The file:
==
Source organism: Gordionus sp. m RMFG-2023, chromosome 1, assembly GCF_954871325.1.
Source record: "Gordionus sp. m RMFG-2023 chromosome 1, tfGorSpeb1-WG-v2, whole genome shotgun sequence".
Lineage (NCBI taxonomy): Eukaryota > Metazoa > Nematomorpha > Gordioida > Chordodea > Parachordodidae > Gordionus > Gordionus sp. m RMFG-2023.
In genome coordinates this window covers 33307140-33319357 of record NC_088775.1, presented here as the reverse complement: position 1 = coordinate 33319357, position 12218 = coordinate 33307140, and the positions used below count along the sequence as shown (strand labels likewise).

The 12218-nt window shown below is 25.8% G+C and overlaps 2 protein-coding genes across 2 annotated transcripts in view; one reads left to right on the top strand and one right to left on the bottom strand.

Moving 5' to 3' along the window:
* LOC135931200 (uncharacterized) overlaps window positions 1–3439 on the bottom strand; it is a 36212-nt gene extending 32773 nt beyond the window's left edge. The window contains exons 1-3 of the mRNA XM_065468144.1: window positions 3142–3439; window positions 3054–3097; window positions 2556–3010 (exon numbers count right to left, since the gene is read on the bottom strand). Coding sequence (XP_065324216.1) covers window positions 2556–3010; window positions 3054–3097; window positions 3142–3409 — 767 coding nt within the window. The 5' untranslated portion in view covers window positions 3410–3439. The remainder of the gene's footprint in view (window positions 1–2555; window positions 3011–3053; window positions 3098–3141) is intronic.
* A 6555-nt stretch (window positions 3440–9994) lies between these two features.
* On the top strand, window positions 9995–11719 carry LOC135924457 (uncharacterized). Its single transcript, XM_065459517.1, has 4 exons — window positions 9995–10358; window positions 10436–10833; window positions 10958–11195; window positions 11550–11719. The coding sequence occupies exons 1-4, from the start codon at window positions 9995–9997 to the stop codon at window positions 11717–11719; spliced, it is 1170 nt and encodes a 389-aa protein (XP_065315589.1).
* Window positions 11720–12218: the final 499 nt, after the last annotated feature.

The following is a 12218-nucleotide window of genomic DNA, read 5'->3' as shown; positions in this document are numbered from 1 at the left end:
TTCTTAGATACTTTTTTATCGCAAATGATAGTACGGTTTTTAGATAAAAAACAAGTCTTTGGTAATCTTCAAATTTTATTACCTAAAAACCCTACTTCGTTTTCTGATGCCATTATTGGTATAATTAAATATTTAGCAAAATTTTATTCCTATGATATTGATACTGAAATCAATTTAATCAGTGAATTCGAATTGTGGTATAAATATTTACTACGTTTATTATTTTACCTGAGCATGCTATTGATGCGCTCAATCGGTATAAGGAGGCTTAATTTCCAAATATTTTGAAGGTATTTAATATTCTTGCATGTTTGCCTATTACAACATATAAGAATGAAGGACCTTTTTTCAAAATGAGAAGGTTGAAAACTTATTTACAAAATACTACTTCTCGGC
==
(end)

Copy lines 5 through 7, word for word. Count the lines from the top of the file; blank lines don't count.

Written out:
The 12218-nt window shown below is 25.8% G+C and overlaps 2 protein-coding genes across 2 annotated transcripts in view; one reads left to right on the top strand and one right to left on the bottom strand.

Moving 5' to 3' along the window:
* LOC135931200 (uncharacterized) overlaps window positions 1–3439 on the bottom strand; it is a 36212-nt gene extending 32773 nt beyond the window's left edge. The window contains exons 1-3 of the mRNA XM_065468144.1: window positions 3142–3439; window positions 3054–3097; window positions 2556–3010 (exon numbers count right to left, since the gene is read on the bottom strand). Coding sequence (XP_065324216.1) covers window positions 2556–3010; window positions 3054–3097; window positions 3142–3409 — 767 coding nt within the window. The 5' untranslated portion in view covers window positions 3410–3439. The remainder of the gene's footprint in view (window positions 1–2555; window positions 3011–3053; window positions 3098–3141) is intronic.